Tag Archives: hiring talent

How to Describe Work

We were kicking around the new role description for a Project Manager. Howard held a copy of the current description. Current should be taken with a grain of salt. It was created five years ago and was little more than a starting place.

“Okay,” I began. “It says here that one of the responsibilities is scheduling.
-The Project Manager is in charge of scheduling materials, equipment and personnel for the project.-

“Remember our two questions? How well should it be done and by when?” I paused. The looks around the table were puzzled. I would have to dig deeper.

“Is part of scheduling actually publishing a written schedule?” I asked, finally getting nods of agreement.

“How far in advance should the schedule go?”

Matthew raised his hand. “At least a week.” He looked around to see if he was right. No one challenged him.

“Okay, by when should this schedule be published?”

Henry jumped in first. “By Friday, the week before, so on Monday, we know what is going on.”

“What time on Friday?”

“By 5:00 o’clock.” Henry replied.

I smiled. “Why not give yourself some time on Friday to review the Project Manager’s schedule to make sure it will fly?” Henry thought a minute, then slowly his head nodded.

“By Friday at noon, the Project Manager will publish a written schedule detailing the materials, equipment and personnel requirements for each day of the following week.”

“Is that better than the Project Manager is in charge of scheduling?”

People, Asset or Liability?

I had a couple of minutes in the lobby, so I was looking at all the teamwork posters on the wall.
–Our people are our most important asset!!–
For the first time, it struck me as odd. I was working with the management team to find a new Senior Project Manager. The last one didn’t work out so well and by the time they figured it out, they almost lost their biggest customer. I was having difficulty getting them to spend the right amount of time on the job description, defining the management skills necessary for this position. The last guy had the technical skills, but none of the management skills.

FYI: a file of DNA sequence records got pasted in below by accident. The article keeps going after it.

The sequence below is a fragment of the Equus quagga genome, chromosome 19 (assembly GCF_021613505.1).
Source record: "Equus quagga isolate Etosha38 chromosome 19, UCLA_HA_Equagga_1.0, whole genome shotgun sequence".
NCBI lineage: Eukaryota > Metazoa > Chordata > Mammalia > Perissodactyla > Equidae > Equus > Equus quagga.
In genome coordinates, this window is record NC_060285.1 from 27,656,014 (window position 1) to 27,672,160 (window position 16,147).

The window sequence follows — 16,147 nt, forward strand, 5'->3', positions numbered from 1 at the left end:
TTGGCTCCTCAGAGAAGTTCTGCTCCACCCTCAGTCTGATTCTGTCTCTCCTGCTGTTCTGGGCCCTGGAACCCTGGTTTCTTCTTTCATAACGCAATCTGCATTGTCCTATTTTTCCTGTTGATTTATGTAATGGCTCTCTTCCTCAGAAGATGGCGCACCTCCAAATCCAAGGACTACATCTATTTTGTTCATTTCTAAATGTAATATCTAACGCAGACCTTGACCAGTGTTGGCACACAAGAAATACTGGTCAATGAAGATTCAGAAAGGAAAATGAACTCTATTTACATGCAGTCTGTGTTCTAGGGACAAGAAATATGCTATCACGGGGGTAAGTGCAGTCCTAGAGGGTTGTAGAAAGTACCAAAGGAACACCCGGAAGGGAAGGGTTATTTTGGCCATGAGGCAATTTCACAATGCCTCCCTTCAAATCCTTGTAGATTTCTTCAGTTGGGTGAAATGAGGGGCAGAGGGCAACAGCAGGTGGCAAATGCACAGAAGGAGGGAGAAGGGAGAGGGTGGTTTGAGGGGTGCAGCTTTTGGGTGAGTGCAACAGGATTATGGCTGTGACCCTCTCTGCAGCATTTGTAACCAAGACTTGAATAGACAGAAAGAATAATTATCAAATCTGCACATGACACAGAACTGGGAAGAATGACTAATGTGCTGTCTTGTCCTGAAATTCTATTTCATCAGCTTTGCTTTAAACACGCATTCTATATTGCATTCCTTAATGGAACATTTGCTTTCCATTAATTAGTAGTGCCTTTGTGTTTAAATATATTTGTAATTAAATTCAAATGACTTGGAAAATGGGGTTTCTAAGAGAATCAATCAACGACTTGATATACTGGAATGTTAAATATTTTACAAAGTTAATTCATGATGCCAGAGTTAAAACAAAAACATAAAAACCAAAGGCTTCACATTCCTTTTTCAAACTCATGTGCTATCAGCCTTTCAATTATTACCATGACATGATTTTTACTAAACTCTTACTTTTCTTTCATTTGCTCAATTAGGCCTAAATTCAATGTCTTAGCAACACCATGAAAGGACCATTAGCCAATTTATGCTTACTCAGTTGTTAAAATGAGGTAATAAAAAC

I entered the conference room, asked the management team if they agreed with the poster in the lobby. Being politically correct, they were quite enthusiastic in their support.

I asked them again, “Are people our greatest asset?”

This team has been around me for a while, so they know when I ask a question a second time, their first response may need some rethinking. I could see the wheels churning. Finally, someone took a stab at it.

“Our people may not be our greatest asset. The right people are our greatest asset. The wrong person may be our biggest liability.”

“Good,” I replied. “Sometimes it takes a bad hire for us to realize how important this up-front work is. So, let’s get to work. What are the skills, knowledge and behaviors necessary for success in this role?”

Front End or Back End?

“It always seems like I don’t have time to prepare when we interview candidates,” complained Paula. “I don’t even have the time to write a job description for the open position. I know we are supposed to, I just don’t have the time.”

“Paula, whether you want to or not, you will spend the time,” I replied.

“What do you mean?”

“As the manager, you will either spend the time on the front end creating the job description, defining the necessary skills and behaviors, or you will spend the time on the back end trying to shape the person you hired into a role that you never defined clearly in the first place.

“You get to choose where you want to spend your time, on the front end or the back end.”

Avoid the Hazard

The paceline moved north, into a headwind, pulling 18mph. “Walker up!” The shout came from the lead cyclist on the nose. He pulled his right hand off the handlebars, arm straight out, pointing to the pedestrian in the bike lane. A second later, his right hand dropped, waved the pace line left, out of the bike lane into the active traffic lane. Though the group may not have seen the walker, each cyclist in the line knew about the hazard and knew to follow the lead bike into the active traffic lane to avoid it.

Intentional, agreed-upon communication. It was simple, efficient and effective. As the paceline continued north, there were other hazards to avoid, potholes, a tree branch in the road, narrowing traffic lanes, overtaking cars. Through a series of hand signals and audible shouts, the group made its way safely through urban traffic.